- Providing Value – Using SolutionsArePower.com to address recurrent issues or provide valuable information to the online community from the company perspective.
- Community Participation – Led by Bellamkonda, Network Solutions’ team would charge forth as vocal representatives of the company, answering questions and participating in greater conversations on the Internet, pushing Network Solutions’ name to the top-of-mind of other participants.
And the measure of success? Tonality. Positive mentions versus negative mentions. This was the important outcome for Network Solutions and this was the return they would measure the investment against.
Before I share the results, allow me to comment on the simplicity of the stated strategy and measures. While “Listening, Providing Value and Participating,” and then measuring tonality are very simple strategies to develop (No offense, Geoff), they are very difficult strategies for companies to embrace and the manpower it can take to do each of them effectively is challenging as well. But your social media strategies don’t have to be complex, 100-page marketing plans. Sometimes just rolling up your sleeves and doing the little things accomplish your goals.
So did they?
Even a “math sucks” guy like me can look at the chart and see the results. The negatives are dropping, positives are rising and other analysis Livingston Communications has conducted concludes that negatives are moving toward neutrality. They’ve moved the dial.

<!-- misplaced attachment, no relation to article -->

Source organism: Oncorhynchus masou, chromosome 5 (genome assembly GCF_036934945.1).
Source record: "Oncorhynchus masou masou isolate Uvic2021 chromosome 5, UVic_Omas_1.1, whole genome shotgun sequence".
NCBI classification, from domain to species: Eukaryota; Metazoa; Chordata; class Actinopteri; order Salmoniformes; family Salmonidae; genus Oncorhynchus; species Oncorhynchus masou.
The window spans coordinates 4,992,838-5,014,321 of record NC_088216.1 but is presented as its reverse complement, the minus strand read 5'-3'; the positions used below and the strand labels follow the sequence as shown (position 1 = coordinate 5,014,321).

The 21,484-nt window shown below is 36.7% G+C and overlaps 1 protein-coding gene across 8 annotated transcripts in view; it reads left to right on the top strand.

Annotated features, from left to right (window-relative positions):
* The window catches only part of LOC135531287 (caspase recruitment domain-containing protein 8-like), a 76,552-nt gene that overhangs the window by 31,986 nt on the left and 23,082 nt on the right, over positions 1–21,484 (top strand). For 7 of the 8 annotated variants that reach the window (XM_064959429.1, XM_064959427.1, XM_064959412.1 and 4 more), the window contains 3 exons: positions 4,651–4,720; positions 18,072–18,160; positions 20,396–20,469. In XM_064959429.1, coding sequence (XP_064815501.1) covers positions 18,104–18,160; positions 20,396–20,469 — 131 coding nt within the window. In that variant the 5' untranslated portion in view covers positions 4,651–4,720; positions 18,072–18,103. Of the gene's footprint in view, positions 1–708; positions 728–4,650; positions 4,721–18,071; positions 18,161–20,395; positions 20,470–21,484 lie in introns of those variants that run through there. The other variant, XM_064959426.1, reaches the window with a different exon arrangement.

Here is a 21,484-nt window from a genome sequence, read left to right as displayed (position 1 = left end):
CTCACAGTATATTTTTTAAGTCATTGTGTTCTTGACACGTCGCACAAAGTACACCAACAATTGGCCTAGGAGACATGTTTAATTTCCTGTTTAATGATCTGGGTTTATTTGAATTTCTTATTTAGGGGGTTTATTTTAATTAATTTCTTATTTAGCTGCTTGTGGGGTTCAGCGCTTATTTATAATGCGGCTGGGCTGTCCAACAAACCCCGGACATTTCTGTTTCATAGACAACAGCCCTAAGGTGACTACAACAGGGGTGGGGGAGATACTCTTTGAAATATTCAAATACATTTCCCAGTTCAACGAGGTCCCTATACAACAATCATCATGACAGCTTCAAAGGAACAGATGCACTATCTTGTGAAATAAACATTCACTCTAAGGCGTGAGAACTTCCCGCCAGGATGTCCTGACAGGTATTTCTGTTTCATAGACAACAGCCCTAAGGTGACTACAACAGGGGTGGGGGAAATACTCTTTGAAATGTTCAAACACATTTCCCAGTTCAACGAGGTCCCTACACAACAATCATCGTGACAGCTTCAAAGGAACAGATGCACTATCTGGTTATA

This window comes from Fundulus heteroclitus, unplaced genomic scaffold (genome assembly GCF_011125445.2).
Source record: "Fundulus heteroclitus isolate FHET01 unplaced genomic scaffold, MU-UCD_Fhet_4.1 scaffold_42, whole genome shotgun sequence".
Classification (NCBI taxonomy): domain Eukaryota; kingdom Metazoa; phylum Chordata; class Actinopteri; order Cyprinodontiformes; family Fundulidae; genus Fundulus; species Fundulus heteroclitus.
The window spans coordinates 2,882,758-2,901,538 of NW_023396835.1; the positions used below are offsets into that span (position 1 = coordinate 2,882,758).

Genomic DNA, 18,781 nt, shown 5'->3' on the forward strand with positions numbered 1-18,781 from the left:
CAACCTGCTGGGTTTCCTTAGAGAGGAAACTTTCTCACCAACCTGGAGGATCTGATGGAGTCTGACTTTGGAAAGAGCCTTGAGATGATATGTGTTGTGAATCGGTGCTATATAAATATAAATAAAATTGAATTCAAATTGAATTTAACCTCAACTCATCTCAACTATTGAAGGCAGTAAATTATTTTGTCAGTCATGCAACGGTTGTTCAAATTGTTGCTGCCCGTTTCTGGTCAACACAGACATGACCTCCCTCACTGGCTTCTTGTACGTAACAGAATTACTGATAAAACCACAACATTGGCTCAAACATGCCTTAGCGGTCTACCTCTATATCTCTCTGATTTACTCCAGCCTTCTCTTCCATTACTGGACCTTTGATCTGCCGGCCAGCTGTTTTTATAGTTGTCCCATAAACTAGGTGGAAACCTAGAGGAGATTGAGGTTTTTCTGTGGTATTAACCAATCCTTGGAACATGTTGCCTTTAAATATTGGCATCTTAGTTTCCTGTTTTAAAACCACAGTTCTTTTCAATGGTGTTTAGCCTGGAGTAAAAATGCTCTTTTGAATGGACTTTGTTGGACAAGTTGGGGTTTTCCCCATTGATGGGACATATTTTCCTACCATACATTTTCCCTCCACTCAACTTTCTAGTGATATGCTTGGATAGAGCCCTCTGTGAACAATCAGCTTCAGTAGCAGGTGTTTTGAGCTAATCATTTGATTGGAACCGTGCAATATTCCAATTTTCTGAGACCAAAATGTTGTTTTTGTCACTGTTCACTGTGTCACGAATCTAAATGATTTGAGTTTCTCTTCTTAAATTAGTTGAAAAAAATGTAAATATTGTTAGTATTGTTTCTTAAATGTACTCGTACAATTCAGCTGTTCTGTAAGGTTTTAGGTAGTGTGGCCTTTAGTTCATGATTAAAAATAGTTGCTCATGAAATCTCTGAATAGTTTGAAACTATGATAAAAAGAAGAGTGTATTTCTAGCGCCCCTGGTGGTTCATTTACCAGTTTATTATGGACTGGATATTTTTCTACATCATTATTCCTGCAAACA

One key tactic in the effort, which falls into the providing value bucket, was the Solutions Stars Video Conference (disclosure: I was a participant and interviewed for the program), a live event that continues to live online with video and archive content well worth seeing if you haven’t already. This program alone led to 55 percent of the positive mentions measured. Over 700 tweets (messages on Twitter) included the Solution Stars hashtag (#solutionstars) and over 60 blogs mentioned, wrote about and linked to the event.
Based on the measures of success, this reputation management effort was a success. It’s still ongoing and not finished by any means, nor is any social media effort. These are not episodic, quarterly defined campaigns. These are ongoing conversations and relationships with your customers. But as Livingston Communications and Network Solutions have proven, even those can be quantified and measured.
But what are our questions? Has six to eight months or more of hours spent engaging in the community, consulting with Livingston Communications, producing the Solution Stars Video Conference — all that time, energy and money — has it returned a measure of success that satisfies the measure of worth? Was this program worth it?